Washington University investing $80 million to develop apartment complex on the Loop

| Editor-in-Chief

Washington University is proposing an $80 million plan to build apartments with storefronts on the Delmar Loop and Eastgate Avenue.

The project is a culmination of years of research with Loop businesses indicating that the area could support more retail and residential development.

Members of Residential Life hope that the added apartments—expected to house around 550 students by the time the project is finished—will help congestion in the housing system, as well as create a new space for students to spend time.

“As undergraduate enrollment has increased slightly and is predicted to continue to do so, we’re trying to get ahead. This development is trying to meet the needs we’ll have in a couple years for students,” Associate Vice Chancellor for Students and Dean of Students Justin Carroll said.

There will be three new apartment buildings of 200 units, all a mix of 1-, 2- and 3-bedroom spaces. Tentative plans for an underground parking garage are included, although the administration hopes that students choosing to live there will bike or walk to campus.

The first phase of the project is slated to start in January 2013, with occupancy starting in August 2014.

The plan is based on the results of two neighborhood studies, the Parkview Gardens Sustainability Plan and the Delmar Loop Area Retail Plan & Development Strategy, as well as an extensive Residential Life survey sent out a year ago.

The University also hopes to create a living space for students in which they can be more integrated into the community.

“We want to create a vibrant residential community for upperclassmen students that’s exciting, a destination and a place people want to go, so all the amenities need to be there to encourage that to take place” Carroll said.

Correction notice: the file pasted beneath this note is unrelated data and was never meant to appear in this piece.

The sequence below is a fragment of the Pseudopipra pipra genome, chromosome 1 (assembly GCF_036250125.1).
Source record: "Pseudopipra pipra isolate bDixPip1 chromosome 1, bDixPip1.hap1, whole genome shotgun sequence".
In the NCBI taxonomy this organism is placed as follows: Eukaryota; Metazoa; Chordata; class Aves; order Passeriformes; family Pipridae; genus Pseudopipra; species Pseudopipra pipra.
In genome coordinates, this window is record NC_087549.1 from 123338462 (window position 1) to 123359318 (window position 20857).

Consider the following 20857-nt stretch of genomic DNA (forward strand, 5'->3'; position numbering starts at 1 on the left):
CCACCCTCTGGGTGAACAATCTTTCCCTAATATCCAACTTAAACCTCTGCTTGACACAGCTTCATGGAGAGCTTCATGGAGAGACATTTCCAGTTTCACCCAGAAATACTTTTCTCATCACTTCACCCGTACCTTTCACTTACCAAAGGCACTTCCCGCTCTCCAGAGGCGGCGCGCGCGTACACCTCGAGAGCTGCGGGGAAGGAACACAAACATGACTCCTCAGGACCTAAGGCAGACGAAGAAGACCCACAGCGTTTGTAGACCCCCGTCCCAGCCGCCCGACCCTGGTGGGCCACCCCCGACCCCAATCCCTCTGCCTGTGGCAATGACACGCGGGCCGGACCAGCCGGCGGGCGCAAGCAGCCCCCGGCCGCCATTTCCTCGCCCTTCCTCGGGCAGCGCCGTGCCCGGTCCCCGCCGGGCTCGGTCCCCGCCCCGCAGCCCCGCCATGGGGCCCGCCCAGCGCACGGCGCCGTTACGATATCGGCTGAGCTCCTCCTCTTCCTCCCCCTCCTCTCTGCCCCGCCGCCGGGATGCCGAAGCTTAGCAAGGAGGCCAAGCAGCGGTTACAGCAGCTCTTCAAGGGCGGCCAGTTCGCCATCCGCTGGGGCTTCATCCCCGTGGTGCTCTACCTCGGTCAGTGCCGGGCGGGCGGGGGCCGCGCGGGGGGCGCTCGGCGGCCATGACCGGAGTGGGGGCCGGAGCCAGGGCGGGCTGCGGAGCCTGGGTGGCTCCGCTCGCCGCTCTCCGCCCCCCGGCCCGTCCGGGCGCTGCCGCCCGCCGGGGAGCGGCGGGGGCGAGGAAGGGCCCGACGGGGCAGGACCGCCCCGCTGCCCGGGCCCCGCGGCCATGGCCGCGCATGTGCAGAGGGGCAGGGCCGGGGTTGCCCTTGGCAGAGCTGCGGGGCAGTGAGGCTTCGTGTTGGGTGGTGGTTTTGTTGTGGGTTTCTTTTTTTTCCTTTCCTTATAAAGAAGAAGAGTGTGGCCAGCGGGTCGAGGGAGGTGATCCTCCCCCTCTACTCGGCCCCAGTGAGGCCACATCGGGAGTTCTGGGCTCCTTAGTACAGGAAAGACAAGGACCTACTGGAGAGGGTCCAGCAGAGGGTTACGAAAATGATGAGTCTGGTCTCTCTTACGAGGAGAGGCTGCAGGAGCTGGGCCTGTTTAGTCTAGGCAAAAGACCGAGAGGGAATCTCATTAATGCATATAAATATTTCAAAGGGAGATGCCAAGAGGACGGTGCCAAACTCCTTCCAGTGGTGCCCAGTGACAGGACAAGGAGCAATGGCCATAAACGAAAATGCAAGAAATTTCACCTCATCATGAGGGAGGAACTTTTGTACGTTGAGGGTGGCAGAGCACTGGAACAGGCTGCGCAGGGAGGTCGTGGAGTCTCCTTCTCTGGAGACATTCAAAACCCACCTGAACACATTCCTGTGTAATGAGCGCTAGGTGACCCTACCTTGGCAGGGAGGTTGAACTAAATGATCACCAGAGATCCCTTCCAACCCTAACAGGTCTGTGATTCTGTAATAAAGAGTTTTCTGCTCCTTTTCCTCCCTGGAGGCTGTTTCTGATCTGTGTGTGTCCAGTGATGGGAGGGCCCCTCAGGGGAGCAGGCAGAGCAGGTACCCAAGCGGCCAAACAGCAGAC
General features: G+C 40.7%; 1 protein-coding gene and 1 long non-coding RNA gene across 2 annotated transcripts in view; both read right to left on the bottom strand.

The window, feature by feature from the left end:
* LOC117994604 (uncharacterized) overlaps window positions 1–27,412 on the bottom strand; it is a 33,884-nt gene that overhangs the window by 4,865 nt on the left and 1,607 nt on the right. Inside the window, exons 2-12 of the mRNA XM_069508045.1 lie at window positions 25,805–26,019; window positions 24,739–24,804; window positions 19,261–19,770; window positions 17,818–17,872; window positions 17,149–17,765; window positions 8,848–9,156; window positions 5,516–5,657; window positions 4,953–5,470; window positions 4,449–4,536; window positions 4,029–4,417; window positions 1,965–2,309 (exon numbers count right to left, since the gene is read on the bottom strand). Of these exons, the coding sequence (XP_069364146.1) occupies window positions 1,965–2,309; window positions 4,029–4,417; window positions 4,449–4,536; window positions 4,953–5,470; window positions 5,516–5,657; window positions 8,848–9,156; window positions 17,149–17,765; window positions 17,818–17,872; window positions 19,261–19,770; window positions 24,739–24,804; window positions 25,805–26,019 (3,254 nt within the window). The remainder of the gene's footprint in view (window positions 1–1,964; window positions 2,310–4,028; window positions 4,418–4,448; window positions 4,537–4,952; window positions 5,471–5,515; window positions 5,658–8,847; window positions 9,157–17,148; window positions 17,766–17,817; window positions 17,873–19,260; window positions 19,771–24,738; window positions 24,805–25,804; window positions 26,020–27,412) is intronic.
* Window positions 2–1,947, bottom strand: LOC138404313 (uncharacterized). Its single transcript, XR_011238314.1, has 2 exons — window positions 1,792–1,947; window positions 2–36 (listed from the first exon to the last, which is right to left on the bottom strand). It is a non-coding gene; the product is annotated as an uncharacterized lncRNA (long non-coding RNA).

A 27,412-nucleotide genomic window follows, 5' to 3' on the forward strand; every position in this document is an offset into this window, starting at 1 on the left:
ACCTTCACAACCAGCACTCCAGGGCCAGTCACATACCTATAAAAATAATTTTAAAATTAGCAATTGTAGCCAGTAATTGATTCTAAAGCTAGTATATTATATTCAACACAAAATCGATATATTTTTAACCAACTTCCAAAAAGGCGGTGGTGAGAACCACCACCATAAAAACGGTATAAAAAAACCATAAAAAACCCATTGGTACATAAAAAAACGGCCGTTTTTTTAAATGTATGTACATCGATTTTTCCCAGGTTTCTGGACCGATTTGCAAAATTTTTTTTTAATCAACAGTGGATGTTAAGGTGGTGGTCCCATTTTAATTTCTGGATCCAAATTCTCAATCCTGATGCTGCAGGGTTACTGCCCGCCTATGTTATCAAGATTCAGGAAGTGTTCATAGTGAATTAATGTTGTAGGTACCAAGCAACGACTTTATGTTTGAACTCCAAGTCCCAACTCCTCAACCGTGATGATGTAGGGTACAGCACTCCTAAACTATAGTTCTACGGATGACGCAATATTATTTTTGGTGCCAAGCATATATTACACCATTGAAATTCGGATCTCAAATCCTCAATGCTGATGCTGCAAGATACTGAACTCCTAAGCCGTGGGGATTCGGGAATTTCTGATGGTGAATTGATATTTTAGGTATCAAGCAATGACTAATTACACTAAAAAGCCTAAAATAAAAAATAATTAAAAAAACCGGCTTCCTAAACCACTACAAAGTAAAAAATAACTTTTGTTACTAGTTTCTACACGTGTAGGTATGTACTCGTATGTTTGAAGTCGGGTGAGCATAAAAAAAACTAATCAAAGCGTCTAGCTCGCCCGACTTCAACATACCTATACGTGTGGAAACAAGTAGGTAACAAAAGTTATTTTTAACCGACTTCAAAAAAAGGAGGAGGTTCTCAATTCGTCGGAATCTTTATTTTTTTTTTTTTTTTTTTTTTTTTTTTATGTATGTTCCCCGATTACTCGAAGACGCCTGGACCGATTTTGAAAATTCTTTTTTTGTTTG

The location is currently owned by Washington University and includes the U Terrace apartments—another off-campus housing complex owned by Residential Life that holds 56 students—and an adjacent empty lot.

“That site became very positive because we know that [University] City wants more density in their neighborhoods, and a retail study indicated that corner on is an important tooth to fill in on the pedestrian street,” Cheryl Adelstein, the University’s director of community relations and local government affairs, said.

The tentative plans include at least 20,000 square feet of retail space on the ground floor. The University hired HR&A Advisors to start recruiting businesses to the area, including a grocery store, pharmacy and others.

“A study we were recently a part of indicated that block was good for eclectic shopping, and we also want to make sure there are resources for students, so they have somewhere to go for basics like milk or toothpaste,” Adelstein said.

Students appreciate all the thought that has gone into the project.

“It sounds like they have a cool idea that would compensate for the distance from campus, especially since upperclassmen housing is such a crapshoot,” junior Sam Schurr said.

At the same time, some still worry that the space is too far from campus to be convenient, especially without driving.

“People say it’s not safe, and you don’t want to be so far from campus,” senior Emily Berger said.

The actual construction will take place in two to three stages. The U Terrace apartments will likely remain until one new building is completed and students can live in the new apartments, so off-campus capacity never lacks.

Adelstein said that the administration is open to student input throughout the building process and also aims to be as sustainable as possible. They will make the entire facility cyclist-friendly as well as create a green space for students and the community to use.

“This will be a place for community interaction,” she said.

  • shevek

    This is a wonderful plan and I am glad it is finally coming to fruition. I do wonder, however, why there is no mention of graduate student housing? Whose omission is this–, Student Life’s or the University’s?

    Jerome Bauer, under the transparent pseudonym Shevek